“Raise your hand if you’ve been hit on by an adult as a minor,” MacPherson asked the crowd, participants glanced around to realize they were not alone in holding their hand in the air. “Keep your hand raised if it made you uncomfortable.”



Photo by Nicholas Clark

“In recent days, as I have been engaging with our students, faculty, staff, alumni, supporters, and community members, I have been struck by how many people have personally endured the tragedy of child sexual abuse in some way. For them, especially, this is a challenging time, triggering terrible memories and causing fresh pain,” Hemphill’s email continued.

“Raise your hand if you have a younger sibling,” MacPherson asked of the crowd, “Raise your hand if someone you’re close to has a younger sibling.”


“Many individuals have shared with me the view that the phrase “minor-attracted people” is inappropriate and should not be utilized as a euphemism for behavior that is illegal, morally unacceptable, and profoundly damaging. It is important to call pedophilia what it is. As a father, I am troubled by this narrative and its potential consequences for my children and that of future generations,” Hemphill wrote.

“And now, why don’t we put our hands up if we’re uncomfortable with the idea of a pedophile on campus,” MacPherson prompted.


“Ideally, we would be able to debate even the most challenging issues without disruption of threats of violence, but that is not the world we live in today. Our campus has recently become the target of threats and other unacceptable disruption,” the email read.

“Pedos Gotta Go!” They cried as the crowd marched. A man on 43rd St. with his car window rolled down held up traffic to shout in approval.


“As the President of Old Dominion University, my foremost responsibility is for the safety of everyone associated with the campus. For this reason, Dr. Allyn Walker has been placed on administrative leave.” Hemphill’s statement read, “Additional actions have been taken to enhance the safety and security, and I encourage everyone to look out for each other and report anything of concern immediately.”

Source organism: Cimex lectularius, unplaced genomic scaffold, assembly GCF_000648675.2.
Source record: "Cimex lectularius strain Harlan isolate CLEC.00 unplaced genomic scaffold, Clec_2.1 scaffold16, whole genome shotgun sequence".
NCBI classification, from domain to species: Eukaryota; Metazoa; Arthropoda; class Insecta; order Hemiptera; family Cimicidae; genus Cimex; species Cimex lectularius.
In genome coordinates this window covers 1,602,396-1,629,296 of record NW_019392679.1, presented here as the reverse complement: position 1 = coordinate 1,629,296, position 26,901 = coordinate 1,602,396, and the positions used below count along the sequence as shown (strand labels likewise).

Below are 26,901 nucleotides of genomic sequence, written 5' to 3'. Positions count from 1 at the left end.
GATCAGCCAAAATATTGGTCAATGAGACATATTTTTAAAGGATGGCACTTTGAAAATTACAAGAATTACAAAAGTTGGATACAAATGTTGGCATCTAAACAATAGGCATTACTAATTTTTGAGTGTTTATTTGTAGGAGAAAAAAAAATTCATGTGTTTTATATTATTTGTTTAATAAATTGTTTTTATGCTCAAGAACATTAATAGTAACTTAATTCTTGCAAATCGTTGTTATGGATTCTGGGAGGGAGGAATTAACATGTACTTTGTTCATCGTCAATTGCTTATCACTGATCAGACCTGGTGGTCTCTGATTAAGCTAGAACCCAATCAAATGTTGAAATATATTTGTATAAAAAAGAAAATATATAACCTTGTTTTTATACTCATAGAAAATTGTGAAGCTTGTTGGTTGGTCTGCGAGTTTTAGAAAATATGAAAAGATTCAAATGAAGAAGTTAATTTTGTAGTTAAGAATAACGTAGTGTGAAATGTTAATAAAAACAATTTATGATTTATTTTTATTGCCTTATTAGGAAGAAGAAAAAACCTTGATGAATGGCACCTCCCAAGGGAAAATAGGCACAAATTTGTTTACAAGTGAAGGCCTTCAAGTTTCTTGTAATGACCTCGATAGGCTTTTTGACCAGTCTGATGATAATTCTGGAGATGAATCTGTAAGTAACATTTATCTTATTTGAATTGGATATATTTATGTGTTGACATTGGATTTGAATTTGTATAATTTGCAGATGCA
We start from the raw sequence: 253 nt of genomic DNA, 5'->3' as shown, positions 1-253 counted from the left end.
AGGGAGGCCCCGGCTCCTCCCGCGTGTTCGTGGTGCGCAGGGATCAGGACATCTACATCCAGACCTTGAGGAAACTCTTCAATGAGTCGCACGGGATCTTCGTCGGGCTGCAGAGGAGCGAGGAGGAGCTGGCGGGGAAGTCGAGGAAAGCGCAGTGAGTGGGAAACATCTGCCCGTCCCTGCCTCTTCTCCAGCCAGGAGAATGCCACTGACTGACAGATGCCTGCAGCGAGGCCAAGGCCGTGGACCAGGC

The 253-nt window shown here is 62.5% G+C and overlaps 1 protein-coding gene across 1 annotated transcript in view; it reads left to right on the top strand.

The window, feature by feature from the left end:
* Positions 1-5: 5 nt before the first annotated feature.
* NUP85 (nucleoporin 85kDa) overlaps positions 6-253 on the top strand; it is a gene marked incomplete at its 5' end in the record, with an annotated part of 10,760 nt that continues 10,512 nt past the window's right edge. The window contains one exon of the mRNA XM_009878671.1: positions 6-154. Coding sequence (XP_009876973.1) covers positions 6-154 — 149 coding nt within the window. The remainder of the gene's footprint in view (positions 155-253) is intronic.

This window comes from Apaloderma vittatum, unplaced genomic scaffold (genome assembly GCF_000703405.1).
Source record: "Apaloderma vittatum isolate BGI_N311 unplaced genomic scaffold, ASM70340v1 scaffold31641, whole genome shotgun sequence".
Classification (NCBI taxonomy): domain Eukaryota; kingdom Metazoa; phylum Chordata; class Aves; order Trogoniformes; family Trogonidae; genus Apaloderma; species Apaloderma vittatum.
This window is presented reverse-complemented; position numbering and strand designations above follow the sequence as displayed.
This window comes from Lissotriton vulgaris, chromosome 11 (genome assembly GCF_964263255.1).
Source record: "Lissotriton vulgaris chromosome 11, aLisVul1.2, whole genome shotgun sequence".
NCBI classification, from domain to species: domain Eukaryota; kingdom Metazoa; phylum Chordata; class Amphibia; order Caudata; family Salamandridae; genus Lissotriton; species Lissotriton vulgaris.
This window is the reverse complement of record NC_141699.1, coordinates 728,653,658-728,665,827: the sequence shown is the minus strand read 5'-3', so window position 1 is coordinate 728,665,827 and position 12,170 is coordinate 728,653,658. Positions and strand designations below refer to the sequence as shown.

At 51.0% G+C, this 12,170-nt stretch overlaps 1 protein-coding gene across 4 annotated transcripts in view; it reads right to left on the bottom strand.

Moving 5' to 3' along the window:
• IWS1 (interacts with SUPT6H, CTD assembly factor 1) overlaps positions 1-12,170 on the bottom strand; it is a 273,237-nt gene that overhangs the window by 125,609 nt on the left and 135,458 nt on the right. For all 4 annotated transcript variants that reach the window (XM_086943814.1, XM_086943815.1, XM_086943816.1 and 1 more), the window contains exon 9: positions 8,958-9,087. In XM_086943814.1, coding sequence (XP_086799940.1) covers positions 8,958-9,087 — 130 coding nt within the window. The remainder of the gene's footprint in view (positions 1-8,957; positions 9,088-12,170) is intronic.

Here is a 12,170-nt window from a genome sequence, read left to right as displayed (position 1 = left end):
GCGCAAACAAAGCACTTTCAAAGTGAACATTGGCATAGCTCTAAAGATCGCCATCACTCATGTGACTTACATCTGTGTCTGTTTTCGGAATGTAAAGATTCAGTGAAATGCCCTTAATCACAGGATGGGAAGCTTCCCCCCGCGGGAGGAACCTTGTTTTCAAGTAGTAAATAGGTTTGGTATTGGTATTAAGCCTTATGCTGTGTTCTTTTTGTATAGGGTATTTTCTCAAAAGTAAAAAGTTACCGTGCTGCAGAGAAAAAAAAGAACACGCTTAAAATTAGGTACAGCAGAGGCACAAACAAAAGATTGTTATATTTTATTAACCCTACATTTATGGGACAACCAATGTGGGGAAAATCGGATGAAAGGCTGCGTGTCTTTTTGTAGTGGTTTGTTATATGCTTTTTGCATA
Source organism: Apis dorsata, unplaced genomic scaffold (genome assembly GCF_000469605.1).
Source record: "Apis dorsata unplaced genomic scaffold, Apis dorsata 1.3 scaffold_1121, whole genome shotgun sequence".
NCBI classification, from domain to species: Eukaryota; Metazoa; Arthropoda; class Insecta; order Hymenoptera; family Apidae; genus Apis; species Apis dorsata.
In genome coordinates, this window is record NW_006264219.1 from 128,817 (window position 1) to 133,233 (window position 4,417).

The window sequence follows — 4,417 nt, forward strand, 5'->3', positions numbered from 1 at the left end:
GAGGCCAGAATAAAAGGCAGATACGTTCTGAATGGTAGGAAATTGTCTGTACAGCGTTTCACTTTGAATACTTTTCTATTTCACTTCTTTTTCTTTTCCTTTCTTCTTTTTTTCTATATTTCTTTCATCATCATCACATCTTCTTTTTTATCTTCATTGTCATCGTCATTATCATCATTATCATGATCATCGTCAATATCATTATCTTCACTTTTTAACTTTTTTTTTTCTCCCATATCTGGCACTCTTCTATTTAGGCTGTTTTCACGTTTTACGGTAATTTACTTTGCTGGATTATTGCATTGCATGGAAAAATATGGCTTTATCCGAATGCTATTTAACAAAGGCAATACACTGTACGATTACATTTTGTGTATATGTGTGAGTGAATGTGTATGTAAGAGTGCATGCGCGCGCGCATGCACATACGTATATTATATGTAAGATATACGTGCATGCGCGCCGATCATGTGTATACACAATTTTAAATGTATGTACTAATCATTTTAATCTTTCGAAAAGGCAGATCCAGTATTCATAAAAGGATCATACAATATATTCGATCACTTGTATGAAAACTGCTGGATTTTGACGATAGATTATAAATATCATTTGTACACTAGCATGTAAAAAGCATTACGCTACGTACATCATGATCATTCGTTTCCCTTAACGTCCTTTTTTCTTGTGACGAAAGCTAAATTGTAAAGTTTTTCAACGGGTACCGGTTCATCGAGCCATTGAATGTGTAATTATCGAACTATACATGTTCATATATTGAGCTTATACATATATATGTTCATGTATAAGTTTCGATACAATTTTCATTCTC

“Protect our kids,” the crowd chanted. The man on 43rd street was inaudible through his jeers, a face contorted in rage as he shouted across the street at the passing protest to be received with sounds of encouragement.


“Research into sensitive topics and the expression of new or controversial views lie at the heart of academic research. Old Dominion University remains committed to providing an environment in which our faculty can and will engage in rigorous research.” Hemphill’s article insisted, “At the same time, this freedom carries with it the obligation to speak and write with care and precision, particularly on a subject that has caused pain in so many lives. I am confident that our Monarch family will rise to the occasion in our continuing campus dialogue, and I am equally confident that we share a common starting point for the discussion: rejection of any form of sexual abuse of children.”

“If you or someone you love is a victim of child sex abuse or even sex abuse as an adult, do not be afraid to speak out,” MacPherson encouraged the crowd, “There are people who care about you and want to help you get help.”


Photo by Nicholas Clark